Labour leader Sir Keir Starmer reflected on Ian Curtis’ death on Wednesday, as the late star’s former Joy Division bandmates lobbied MPs at the Houses of Parliament during Mental Health Week – calling for better mental health services
Former members of Joy Division today lobbied MPs for better mental health services 40 years after their lead singer took his own life.
Ian Curtis, who had epilepsy and depression, died at the age 23 in 1980 on the eve of the Manchester post-punk band’s first North American tour.
Guitarist Bernard Sumner, now 66, said at Parliament: “Ian tried to commit suicide months before. He took an overdose.
“He was on a mission. It was going to happen. I don’t know what more we could have done.”
On the state of mental health services, he added: “You hear of 18-month waiting lists. You can’t go on waiting lists if you are thinking of killing yourself. You need help straight away.”
Drummer Stephen Morris, 64, said: “The problem with young men, and Ian, is you box yourself in and don’t know who to talk to about it. You just carried on and didn’t bother people with these things.”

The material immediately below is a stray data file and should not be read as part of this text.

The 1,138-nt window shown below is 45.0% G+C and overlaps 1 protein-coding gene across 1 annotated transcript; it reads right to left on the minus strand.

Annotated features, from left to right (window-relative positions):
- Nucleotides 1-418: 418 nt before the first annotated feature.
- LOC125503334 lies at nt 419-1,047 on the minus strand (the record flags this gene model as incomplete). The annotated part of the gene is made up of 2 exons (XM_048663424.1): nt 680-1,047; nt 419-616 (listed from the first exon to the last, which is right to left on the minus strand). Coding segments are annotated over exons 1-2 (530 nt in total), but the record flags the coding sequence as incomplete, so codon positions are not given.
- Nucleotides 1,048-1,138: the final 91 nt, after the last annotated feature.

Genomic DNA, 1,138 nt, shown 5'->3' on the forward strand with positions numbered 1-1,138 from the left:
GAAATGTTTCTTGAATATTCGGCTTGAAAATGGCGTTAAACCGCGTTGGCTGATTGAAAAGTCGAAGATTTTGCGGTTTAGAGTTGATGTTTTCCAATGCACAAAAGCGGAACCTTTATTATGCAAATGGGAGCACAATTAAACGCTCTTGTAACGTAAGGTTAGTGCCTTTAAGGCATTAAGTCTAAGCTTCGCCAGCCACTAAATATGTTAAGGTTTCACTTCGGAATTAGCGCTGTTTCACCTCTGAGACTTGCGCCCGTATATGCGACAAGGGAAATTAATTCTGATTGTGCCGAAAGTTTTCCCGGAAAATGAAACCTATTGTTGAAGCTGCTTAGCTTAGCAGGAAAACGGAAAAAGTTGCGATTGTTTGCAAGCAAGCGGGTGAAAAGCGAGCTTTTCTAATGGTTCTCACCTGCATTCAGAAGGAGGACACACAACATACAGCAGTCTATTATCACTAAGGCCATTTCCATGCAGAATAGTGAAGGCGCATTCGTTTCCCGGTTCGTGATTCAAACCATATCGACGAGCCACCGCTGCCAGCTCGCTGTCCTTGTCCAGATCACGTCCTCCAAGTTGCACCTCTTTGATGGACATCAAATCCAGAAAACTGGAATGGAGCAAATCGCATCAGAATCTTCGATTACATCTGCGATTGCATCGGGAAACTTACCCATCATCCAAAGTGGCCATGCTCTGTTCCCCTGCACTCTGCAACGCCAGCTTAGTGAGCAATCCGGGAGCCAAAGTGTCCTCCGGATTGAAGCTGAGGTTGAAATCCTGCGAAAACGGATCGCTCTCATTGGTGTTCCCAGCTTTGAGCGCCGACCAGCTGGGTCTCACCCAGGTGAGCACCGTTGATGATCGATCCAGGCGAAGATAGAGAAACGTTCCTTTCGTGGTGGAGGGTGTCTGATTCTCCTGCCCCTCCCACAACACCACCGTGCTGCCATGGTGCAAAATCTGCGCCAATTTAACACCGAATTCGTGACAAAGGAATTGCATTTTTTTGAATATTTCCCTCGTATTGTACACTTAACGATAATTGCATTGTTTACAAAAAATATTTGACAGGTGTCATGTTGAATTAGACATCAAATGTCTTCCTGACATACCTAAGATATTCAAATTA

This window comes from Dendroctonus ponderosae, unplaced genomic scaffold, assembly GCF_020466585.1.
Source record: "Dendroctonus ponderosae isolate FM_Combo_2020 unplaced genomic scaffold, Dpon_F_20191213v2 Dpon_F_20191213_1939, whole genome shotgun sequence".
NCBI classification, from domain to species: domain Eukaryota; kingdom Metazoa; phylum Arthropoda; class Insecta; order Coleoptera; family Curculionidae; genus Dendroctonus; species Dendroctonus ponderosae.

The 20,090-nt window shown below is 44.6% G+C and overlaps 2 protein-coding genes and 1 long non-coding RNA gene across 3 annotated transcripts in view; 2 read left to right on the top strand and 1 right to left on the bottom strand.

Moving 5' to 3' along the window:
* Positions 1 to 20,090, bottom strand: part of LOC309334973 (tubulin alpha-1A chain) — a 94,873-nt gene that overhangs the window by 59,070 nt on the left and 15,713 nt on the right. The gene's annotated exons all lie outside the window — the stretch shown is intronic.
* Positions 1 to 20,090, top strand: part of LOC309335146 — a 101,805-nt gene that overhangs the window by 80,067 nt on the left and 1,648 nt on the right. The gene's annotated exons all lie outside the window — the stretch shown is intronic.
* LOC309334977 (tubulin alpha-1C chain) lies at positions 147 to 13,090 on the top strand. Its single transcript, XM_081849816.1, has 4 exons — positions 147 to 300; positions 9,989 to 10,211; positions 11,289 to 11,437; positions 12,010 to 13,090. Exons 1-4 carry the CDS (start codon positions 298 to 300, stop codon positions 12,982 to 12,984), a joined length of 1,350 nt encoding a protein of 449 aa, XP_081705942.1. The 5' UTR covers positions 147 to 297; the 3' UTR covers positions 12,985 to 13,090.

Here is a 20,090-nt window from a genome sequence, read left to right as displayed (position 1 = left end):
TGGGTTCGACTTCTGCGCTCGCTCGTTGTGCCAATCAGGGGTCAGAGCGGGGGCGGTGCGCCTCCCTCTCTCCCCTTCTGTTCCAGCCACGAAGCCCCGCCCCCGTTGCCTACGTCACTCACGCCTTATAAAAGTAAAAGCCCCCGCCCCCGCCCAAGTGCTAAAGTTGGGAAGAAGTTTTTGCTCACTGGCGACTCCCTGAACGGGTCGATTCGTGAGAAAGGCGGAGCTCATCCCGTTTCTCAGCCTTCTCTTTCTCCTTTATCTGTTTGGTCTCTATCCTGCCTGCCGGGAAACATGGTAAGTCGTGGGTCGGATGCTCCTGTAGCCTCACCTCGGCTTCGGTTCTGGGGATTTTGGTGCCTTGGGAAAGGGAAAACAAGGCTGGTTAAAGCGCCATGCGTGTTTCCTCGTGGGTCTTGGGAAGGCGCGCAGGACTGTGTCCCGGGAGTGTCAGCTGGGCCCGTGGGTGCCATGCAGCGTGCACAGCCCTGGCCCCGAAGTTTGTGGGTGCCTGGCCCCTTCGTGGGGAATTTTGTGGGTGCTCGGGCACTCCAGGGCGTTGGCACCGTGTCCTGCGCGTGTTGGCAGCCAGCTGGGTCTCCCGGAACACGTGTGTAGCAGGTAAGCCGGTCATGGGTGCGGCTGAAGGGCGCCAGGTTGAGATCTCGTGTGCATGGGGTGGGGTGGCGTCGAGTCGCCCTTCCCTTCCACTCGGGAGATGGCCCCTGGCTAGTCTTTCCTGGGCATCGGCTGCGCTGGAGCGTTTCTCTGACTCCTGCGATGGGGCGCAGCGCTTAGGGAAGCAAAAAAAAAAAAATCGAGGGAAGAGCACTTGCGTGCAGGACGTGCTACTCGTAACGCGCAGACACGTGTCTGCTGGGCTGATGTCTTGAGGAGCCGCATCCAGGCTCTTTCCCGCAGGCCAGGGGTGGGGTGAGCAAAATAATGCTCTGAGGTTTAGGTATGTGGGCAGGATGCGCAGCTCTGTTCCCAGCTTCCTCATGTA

The pair said they went to the Houses of Parliament during Mental Health Week to engage directly with MPs.
They said: “Over 40 years later, there is still a way to go and mental health needs to be treated on a par with physical health. If we can reach one person by speaking out about this, it will be worth it.”
Curtis, who grew up in Macclesfield, Cheshire, died just before the release of Closer, their second album after 1979’s Unknown Pleasures.
Sumner, Morris and bassist Peter Hook went on to form New Order.
Suicides rose to their highest ever recorded level in 2021. Statistics show 75% of all suicides are male, and it is the biggest killer of men under 45.
Mental Health Minister Gillian Keegan, Labour leader Keir Starmer and Bristol East MP Kerry McCarthy listened to the musicians speak at yesterday’s event.
It was held in conjunction with charity CALM, of which Factory Records founder Tony Wilson was an early supporter.
Mr Starmer said: “I can’t believe it’s 42 years since Ian’s suicide. I was really struck by the music. It lives on its own right and through New Order.”
Source: mirror.co.uk, Tom Bryant